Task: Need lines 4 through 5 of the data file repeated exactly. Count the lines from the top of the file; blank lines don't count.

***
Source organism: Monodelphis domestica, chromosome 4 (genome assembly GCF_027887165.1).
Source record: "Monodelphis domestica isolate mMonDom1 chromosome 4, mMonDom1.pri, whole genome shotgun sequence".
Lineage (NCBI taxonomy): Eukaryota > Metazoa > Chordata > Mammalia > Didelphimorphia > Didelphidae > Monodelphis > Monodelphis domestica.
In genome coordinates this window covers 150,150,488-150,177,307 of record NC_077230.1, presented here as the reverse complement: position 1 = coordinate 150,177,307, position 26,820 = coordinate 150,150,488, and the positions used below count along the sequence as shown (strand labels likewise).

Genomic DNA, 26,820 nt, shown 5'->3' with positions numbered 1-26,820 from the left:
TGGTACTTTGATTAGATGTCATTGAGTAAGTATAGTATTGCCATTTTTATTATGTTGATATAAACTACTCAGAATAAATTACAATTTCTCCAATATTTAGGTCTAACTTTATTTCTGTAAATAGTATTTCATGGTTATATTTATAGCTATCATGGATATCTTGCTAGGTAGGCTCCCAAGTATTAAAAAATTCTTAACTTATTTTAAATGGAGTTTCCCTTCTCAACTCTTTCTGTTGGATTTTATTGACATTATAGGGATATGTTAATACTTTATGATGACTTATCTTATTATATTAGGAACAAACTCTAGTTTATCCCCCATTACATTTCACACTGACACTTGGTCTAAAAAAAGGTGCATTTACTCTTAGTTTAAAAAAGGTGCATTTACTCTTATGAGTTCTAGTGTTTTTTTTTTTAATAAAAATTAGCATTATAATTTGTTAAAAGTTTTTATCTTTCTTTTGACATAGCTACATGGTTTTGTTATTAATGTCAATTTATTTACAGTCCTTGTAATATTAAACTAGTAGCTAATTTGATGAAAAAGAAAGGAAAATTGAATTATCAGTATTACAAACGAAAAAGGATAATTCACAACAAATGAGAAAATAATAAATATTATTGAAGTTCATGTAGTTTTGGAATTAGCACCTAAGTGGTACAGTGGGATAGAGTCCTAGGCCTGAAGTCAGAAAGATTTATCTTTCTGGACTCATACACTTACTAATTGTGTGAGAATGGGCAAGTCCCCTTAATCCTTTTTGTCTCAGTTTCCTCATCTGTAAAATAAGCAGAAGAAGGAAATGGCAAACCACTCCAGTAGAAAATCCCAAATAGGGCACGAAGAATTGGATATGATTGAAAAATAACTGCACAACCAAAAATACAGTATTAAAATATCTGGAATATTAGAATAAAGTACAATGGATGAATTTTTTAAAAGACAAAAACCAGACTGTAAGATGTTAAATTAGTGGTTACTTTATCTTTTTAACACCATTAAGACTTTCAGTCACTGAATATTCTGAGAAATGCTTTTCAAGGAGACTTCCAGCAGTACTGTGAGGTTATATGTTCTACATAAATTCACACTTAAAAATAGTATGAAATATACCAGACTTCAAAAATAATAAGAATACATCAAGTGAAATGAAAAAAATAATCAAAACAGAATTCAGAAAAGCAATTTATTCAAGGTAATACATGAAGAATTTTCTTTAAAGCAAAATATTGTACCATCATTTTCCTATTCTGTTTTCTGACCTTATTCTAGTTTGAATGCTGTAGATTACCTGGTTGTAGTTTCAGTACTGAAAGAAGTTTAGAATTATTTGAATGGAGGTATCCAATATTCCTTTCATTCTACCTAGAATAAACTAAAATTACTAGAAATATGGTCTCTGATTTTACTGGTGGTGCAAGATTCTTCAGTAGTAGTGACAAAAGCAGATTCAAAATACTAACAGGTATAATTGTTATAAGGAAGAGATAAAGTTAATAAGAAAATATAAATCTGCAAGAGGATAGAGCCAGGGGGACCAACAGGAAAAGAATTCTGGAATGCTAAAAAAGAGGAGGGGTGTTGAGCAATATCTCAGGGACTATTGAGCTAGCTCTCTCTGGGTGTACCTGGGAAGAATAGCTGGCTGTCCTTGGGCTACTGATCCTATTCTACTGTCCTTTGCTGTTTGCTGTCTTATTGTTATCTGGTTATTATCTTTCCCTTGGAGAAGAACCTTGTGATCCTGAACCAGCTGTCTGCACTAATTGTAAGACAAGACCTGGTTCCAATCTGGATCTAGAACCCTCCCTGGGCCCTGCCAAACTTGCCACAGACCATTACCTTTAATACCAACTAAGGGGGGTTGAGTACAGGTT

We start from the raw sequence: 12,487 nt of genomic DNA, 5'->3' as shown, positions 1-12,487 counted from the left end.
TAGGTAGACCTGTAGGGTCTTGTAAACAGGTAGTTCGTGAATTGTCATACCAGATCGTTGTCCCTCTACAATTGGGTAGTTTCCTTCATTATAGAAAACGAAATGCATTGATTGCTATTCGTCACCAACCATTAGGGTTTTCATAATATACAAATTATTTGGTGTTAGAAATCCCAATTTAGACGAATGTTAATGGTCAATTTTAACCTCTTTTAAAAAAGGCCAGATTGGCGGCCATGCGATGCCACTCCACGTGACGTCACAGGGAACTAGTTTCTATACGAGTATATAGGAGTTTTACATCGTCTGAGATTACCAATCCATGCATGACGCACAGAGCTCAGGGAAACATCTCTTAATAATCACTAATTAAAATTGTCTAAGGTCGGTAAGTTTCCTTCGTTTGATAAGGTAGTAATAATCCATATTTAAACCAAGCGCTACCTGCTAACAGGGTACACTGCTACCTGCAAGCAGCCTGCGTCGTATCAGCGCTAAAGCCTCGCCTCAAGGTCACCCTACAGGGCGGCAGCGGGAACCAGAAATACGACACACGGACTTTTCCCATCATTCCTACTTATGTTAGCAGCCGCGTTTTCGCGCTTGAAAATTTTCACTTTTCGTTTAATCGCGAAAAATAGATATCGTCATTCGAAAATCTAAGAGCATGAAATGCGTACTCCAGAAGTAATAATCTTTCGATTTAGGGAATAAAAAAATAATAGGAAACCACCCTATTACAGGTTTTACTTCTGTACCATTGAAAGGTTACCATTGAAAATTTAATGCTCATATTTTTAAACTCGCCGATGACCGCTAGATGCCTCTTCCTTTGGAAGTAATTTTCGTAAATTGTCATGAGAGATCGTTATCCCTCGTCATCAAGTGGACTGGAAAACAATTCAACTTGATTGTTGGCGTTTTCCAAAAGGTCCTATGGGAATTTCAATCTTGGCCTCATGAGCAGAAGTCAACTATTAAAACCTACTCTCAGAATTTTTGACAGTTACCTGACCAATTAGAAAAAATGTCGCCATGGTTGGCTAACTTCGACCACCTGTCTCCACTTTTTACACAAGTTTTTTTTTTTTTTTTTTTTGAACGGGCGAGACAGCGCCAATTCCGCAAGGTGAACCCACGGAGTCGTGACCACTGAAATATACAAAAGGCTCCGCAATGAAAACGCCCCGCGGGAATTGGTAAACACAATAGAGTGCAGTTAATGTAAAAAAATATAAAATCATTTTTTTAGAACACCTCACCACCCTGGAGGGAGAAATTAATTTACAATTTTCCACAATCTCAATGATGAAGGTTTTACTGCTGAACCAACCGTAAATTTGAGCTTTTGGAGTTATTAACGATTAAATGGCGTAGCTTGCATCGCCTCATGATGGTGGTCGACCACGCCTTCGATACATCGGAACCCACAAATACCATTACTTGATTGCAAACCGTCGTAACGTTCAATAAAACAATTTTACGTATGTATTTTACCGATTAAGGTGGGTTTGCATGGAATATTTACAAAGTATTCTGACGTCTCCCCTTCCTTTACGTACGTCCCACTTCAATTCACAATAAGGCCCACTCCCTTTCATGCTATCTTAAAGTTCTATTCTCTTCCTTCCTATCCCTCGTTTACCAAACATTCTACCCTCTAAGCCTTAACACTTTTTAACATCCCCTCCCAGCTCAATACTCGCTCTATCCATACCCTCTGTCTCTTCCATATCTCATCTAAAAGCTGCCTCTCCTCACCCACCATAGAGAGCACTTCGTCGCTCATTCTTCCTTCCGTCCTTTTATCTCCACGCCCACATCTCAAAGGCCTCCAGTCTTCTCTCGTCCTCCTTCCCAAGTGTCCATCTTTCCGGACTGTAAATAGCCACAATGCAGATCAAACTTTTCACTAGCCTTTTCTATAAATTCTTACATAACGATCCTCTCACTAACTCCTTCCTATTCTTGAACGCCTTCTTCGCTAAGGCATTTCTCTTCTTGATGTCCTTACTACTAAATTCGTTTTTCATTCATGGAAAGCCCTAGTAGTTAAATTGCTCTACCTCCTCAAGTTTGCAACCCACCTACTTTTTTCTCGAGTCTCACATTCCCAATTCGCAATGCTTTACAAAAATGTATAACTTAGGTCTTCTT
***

In genome coordinates this window covers 150,150,488-150,177,307 of record NC_077230.1, presented here as the reverse complement: position 1 = coordinate 150,177,307, position 26,820 = coordinate 150,150,488, and the positions used below count along the sequence as shown (strand labels likewise).

Genomic DNA, 26,820 nt, shown 5'->3' with positions numbered 1-26,820 from the left: